Time for Tea

Tea, once growing in the wildernesses of Assam, blossomed into one of the most economically viable plants of India. It gifted our country a flourishing industry involving not only huge finances but also a wide range of human resources. Over centuries this wonder beverage has got interwoven with our history and culture and become a way of life in India.

There are few who are as qualified as Prafull Goradia to write the story of tea in India. Chairman of the Contemporary Group, he has had a long career in tea. Indeed, in 1979 he wrote a 99 page tract titled Profiles of Tea that was published by Oxford + IBH.

Although he has written extensively in the intervening years- mainly on a range of political topics- he returns now to The Saga of Indian Tea with Kalyan Sircar, a two volume compilation of the history and economics of the tea trade in India. Volume 1 is out now, and Volume 2 is in preparation and together, these will provide a comprehensive view of this very important subject.

The book is published by Contemporary Targett, a part of the Contemporary Group of Companies. While their primary interests are in tea brokerage, they also publish books, make dental products, and run the Indian School in New Delhi. Another of their publications is the magazine Contemporary Tea Time. This started as a black & white 24 page pamphlet, which evolved into the magazine it is today, tacklingi ssues that are relevant to the tea trade, the estates, and to planters. This is also an area of considerable interest to those who study our colonial past. Tea was very much once "the white man’s preserve".

Goradia has been in tea since 1959 and has experience that ranges from auctioning, to producing, to the marketing of tea. He has twice been a member of the Tea Board and chairman of the Calcutta Tea Traders Association in 1975. Apart from tea, his interests have ranged from jute, tobacco, cigarettes to the manufacture of oral care products. In 1976, he innovated the Boeing bag, layered with hessian and polythene for bulk packing of tea. The saving in wood as a result has been enormous; today 80% of Indian tea is packed in jute and polythene.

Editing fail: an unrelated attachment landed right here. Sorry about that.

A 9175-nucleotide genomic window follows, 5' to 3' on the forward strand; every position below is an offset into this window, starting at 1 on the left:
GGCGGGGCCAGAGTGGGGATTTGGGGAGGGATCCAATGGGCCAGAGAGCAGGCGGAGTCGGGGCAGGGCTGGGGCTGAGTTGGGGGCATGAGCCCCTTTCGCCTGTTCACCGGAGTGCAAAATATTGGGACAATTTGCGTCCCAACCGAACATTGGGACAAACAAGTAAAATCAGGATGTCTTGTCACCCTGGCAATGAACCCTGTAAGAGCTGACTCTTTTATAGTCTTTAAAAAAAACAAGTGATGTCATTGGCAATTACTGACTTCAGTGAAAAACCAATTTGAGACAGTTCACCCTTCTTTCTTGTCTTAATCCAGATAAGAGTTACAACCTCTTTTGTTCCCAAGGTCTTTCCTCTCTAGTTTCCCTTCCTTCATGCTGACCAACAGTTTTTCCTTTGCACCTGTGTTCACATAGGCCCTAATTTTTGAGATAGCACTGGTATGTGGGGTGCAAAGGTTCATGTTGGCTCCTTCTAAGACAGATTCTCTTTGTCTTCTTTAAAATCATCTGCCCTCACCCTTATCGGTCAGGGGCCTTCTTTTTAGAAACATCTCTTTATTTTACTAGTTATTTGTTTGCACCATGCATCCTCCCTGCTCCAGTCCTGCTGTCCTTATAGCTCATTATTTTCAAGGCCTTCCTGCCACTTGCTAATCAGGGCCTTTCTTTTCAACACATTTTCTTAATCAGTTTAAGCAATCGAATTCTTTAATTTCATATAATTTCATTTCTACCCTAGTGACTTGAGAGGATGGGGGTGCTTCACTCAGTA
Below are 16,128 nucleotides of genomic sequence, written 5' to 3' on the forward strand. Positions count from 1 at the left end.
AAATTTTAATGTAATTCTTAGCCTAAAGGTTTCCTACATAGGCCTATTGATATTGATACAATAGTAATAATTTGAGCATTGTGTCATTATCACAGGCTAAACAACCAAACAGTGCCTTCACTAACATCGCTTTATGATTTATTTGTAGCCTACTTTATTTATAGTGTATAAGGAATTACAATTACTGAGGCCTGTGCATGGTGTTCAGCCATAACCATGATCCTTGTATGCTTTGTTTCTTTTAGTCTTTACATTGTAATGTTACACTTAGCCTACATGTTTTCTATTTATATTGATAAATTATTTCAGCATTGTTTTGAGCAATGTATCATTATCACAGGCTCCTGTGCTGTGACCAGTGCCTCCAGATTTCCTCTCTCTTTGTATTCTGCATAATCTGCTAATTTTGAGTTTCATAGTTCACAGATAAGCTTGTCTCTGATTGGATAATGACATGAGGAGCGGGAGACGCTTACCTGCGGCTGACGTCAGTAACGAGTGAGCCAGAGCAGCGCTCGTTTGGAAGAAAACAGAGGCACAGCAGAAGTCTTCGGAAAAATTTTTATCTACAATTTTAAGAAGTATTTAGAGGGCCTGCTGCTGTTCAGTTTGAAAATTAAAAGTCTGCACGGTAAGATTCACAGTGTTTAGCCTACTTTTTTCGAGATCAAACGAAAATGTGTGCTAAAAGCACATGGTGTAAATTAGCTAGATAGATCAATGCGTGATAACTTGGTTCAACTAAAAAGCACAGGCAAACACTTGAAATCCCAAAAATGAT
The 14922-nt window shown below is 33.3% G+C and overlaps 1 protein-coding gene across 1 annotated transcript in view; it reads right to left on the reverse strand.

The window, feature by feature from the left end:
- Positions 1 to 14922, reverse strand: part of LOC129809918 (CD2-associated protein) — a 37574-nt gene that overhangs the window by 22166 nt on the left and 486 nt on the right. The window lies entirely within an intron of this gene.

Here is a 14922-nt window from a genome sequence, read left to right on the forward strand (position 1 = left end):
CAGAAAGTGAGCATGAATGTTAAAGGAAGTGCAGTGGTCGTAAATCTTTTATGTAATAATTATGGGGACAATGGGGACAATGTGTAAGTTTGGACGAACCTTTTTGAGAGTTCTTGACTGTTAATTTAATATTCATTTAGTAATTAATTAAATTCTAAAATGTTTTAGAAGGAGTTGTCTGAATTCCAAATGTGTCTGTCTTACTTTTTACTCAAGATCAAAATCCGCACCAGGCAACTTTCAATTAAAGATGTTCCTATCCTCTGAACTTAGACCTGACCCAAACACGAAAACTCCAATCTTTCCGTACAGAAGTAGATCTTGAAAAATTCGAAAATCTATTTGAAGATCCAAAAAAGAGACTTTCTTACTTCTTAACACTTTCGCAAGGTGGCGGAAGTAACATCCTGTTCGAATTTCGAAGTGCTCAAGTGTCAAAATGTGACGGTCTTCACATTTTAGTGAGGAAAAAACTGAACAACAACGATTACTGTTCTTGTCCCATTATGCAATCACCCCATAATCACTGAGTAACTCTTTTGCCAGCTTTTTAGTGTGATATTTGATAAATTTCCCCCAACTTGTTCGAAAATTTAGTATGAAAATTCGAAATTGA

Sircar studied at London School of Economics and held senior teaching positions in a number of institutions of higher education in UK. He has published articles in academic journals of Europe and India on subjects of Indian indentured labour, migration and economic development, tea plantation labour and early management problems of tea companies in India.

The Saga of Indian Tea gives a panoramic and comprehensive view of the industry, including chapters on the different regions where tea is produced, details of how the plant is tended and cared for, how tea is manufactured... There are reproductions of some classic photographs in the book that give a glimpse of how things were (and sometimes continue to be) done- see the photo on the left, for instance, where two workers are sifting tea. Other chapters deal with Trade and Commerce, Development, the conditions of labour on the estates, the role of Government and the state of the Industry. A final chapter in Volume 1 deals with the changes brought about by indigenization.

Find it on Scholars in our General Books section, at Rs 1800, 688 pages, in hardcover, ISBN: 9788190649414